Bing and Nuttiness

It was Saturday. I stopped off at the local coffee bar for a cup of my favorite brew. I wasn’t looking to meet anybody. I didn’t.

Well, at least not at first. I was at my favorite table in the very back of the place, the one against the wall facing the front, a good location to see everyone in the bar. The crowd wasn’t overwhelming. That’s why I was surprised when she came in and headed toward my table. She was tall and thin, maybe too thin but who was I to judge. She stopped at my table and leaned on a chair.

“You know, that’s where I normally sit,” she said to me.

“What’s stopping you, Blondie?” I said.

“Don’t call me that, my hair is red,” she told me. She wasn’t lying. The lighting wasn’t so good.

“What should I call you?” I asked.

Just then, some goofball fired up the jukebox, a loud rendition of Bing Crosby singing “Temptation” from some old movie. I watched as her lips moved, but my lip reading isn’t so good, so I said, “What?”

She said it again, but I still couldn’t hear her. I motioned her into the chair across from me. She sat and smiled at me, then covered her ears. I yelled, “What are you having?”

“What?” she yelled back.

“What are you having?” Her look told me she didn’t catch it that time either. I leaned toward her and yelled, “Coffee?”

She nodded, then pointed out what she wanted on the menu.

Just then, the manager, a small, wiry, guy with black, slicked back hair, came out and, hearing the jukebox blaring, tossed his hands up, then let them drop onto his head. He rushed over to the jukebox and started shaking it wildly, screaming something as he did. After several minutes, the music died and the manager moved away from the jukebox, saying, “How many times I got to say it? No Bing Crosby!”

The jukebox was pretty banged up, so no one was able to play anything more on it.

“Whew, what a relief,” the redhead told me. “I mean, I like Crosby, but that was just too loud.”

“You got a point there Red,” I said to her.

“Don’t call me that,” she said.

Hilarity Clinton: My Discovery of Usenet in the 90s

Before Facebook, Twitter, Google, and even the vast Web itself, there was Usenet, where anyone, anywhere, could post whatever was on his or her mind, and millions around the globe had the option of reading it or forever blocking the person posting. It was in this free-wheeling environment where I once again found a sense of purpose for my writing and a massive audience with which to share it. Bill Clinton first moved into the White House around the time I discovered the Internet, so the Clintons showed up rather frequently in posts I made at the time. Here are three of the most infamous. I had a couple of these posted on my website, where I’d occasionally get hits from an odd government domain I later discovered belonged to the Executive Office of the President.

For those unfamiliar with Free-nets, they were Unix-based user communities which allowed early ‘net denizens to access various Internet resources. Sort of like a text-based, non-invasive precursor to Facebook.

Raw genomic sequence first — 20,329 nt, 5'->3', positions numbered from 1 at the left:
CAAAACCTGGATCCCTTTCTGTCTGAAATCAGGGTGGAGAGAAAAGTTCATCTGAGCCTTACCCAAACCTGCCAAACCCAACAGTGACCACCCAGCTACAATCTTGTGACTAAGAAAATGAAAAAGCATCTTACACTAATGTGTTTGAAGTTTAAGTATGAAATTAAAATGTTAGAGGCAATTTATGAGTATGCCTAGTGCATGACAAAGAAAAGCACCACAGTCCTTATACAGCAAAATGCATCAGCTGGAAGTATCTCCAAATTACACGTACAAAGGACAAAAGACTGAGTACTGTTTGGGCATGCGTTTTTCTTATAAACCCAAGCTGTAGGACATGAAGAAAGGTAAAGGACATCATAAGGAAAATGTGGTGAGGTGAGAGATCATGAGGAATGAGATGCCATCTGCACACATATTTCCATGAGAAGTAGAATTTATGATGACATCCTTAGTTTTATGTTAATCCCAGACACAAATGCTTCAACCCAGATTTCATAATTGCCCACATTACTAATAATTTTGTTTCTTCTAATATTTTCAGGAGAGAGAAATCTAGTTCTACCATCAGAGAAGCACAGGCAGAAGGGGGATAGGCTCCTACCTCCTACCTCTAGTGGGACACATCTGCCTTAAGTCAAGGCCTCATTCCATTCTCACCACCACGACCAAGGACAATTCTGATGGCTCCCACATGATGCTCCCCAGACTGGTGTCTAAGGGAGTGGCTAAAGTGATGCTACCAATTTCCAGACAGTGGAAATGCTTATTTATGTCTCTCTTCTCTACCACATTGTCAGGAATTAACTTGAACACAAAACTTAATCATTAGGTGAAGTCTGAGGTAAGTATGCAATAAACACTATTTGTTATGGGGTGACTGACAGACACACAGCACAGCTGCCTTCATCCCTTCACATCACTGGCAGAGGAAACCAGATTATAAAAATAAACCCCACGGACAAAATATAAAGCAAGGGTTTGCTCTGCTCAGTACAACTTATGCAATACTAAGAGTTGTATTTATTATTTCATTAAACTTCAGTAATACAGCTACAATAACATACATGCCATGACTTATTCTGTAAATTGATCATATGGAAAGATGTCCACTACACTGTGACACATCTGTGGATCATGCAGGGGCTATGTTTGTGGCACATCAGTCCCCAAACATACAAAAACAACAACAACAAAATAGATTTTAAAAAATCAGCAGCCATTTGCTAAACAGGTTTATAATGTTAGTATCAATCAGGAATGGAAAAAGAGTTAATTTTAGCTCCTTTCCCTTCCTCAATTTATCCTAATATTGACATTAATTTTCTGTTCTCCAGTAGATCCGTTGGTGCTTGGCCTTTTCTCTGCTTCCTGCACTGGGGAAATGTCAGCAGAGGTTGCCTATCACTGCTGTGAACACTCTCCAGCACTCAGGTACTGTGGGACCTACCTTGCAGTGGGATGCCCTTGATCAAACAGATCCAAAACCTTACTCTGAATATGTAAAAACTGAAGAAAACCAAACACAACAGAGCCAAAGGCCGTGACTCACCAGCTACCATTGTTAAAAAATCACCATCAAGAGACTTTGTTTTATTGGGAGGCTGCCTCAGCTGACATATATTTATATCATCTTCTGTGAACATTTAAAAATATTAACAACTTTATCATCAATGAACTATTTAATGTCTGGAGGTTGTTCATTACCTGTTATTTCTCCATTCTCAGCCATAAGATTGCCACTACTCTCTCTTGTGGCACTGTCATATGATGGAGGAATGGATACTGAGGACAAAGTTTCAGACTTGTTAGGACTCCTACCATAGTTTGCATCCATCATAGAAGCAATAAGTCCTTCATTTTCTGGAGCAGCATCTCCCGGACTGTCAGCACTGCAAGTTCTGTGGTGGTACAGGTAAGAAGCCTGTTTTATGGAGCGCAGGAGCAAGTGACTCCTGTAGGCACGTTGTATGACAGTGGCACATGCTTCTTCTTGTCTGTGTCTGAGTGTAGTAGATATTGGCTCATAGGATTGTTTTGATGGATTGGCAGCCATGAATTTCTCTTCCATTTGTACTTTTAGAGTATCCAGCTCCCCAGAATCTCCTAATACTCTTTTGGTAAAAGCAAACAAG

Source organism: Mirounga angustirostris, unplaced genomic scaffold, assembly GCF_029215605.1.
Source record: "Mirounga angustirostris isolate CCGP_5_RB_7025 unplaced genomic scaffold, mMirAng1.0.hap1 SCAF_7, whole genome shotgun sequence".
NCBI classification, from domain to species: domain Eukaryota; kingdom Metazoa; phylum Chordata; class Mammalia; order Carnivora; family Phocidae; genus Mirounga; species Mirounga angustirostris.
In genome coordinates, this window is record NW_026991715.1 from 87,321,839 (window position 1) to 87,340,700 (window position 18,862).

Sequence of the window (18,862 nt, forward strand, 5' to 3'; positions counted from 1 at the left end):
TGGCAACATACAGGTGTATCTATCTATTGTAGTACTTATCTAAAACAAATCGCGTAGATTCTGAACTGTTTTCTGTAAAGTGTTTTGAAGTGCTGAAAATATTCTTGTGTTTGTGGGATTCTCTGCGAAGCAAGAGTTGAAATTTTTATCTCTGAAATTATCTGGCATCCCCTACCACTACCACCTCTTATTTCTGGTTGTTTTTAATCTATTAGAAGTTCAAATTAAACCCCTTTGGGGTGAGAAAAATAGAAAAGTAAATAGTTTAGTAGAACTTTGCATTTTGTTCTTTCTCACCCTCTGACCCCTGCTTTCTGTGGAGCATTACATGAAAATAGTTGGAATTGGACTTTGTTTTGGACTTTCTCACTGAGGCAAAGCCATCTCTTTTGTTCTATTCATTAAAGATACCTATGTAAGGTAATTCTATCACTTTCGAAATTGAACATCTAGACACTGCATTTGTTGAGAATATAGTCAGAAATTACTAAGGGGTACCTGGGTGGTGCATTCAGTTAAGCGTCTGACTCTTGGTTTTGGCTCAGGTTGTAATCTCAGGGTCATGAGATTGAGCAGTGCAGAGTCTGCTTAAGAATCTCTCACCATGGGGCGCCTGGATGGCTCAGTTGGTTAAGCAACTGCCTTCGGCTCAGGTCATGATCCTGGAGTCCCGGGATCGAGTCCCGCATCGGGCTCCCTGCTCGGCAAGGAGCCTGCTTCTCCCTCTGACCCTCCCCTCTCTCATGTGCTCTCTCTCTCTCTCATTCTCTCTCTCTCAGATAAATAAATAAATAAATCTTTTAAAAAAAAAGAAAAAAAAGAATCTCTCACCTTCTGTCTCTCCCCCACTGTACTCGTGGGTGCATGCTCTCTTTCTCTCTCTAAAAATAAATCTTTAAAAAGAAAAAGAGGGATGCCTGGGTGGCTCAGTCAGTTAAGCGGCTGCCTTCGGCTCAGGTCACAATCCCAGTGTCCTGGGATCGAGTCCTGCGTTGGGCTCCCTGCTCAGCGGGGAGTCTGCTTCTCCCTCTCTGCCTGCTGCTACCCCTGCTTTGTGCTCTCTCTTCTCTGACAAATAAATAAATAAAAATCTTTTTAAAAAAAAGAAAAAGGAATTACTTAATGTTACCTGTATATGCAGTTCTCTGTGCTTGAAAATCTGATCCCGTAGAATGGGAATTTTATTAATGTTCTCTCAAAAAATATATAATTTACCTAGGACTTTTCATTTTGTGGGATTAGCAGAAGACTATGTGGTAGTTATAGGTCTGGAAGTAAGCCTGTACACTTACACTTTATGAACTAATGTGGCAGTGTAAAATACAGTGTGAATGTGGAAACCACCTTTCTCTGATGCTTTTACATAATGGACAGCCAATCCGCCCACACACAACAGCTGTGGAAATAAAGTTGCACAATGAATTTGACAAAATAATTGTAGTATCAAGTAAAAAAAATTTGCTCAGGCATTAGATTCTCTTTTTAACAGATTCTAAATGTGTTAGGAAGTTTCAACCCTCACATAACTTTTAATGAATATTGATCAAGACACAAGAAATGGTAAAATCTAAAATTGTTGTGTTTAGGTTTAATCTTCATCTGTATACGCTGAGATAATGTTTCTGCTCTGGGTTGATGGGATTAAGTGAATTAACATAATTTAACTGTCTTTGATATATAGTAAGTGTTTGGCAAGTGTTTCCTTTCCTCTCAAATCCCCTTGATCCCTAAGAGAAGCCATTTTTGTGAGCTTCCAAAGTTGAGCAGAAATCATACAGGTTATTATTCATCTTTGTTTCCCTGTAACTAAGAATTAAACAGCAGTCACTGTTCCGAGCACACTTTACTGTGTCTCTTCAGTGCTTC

President Clinton Stole my Fries

Posted to newsgroup talk.bizarre, 13 February 1994, via Cleveland Free-net.

It was an average Friday. I was about 15 minutes away from closing down the local McDonald’s, not sure where I was headed afterward. I’d been working on the same Big Mac for about an hour, picking at it mainly. I’d grown bored with it about five seconds after I’d zinged the pickles past the head of this kid trying to impress his date. He didn’t much like it and came to share that information with me, but I brought him down a peg by saying, “You know pal, you really want to impress her, you shouldn’t be in Mickey Dee’s.” Embarrassed, he slinked back across the dining room. He got her out of there not five minutes later.

After warding off this punk, I turned my attention back to the Mac, but the thrill was gone. The experience held no fascination for me and I wondered about all those other Big Macs I’d eaten in all those other restaurants and decided I was no better for having eaten them. Still I’d never been so depressed by a burger before, and I wondered what this experience meant for my future beef consumption. I tried to shrug it off, tried molding the bun into daring shapes, but nothing I did could shake the sense of foreboding I felt. Something big was about to happen and I hoped that whatever it was, I’d still be standing afterwards.

I checked the clock and realized it would only be another fifteen minutes before that weasel night manager would be out to tell me to shove off. Still, I couldn’t pull myself out of that seat. I took a quick look around then dumped the last few ounces of Jack Daniels into the Sprite I’d been sipping for so long that the ice had melted then slowly made my way back to the counter.

“Now what?” the bored chick behind the counter said.

“Just came back for that positive attitude,” I said.

She gave me a dull, half-smile then backhanded me from behind the counter, knocking me to my knees.

“Sarcasm I don’t need,” she said. “What’s your order?”

“Large fries,” I said, “And make it a double.”

I took the fries back to the seat, then tossed the burger to the floor under the table and gave it a good kick, sending it over to the table where the kid and his date had been. I started working on the fries, eating ’em one at a time, lingering on each as though my life depended on making ’em last as long as possible. That’s when I noticed her.

She was outside, peering into the restaurant through the large picture windows. I caught her eye and raised my cup to her. Smiling, she turned toward the door and slowly made her way inside. She was blonde, older than I was, but still sharp, with the best pair of gams I’d seen in the last few minutes. She was dressed in black. Seemed kind of nervous and kept looking over her shoulder. She by-passed the counter and headed straight for my table. Not waiting to be invited to sit, she pulled out a smoke and lit it and took the longest drag on it I’d ever seen then exhaled just as slowly.

“Slumming?” I said. She laughed.

“Nice fries,” she told me.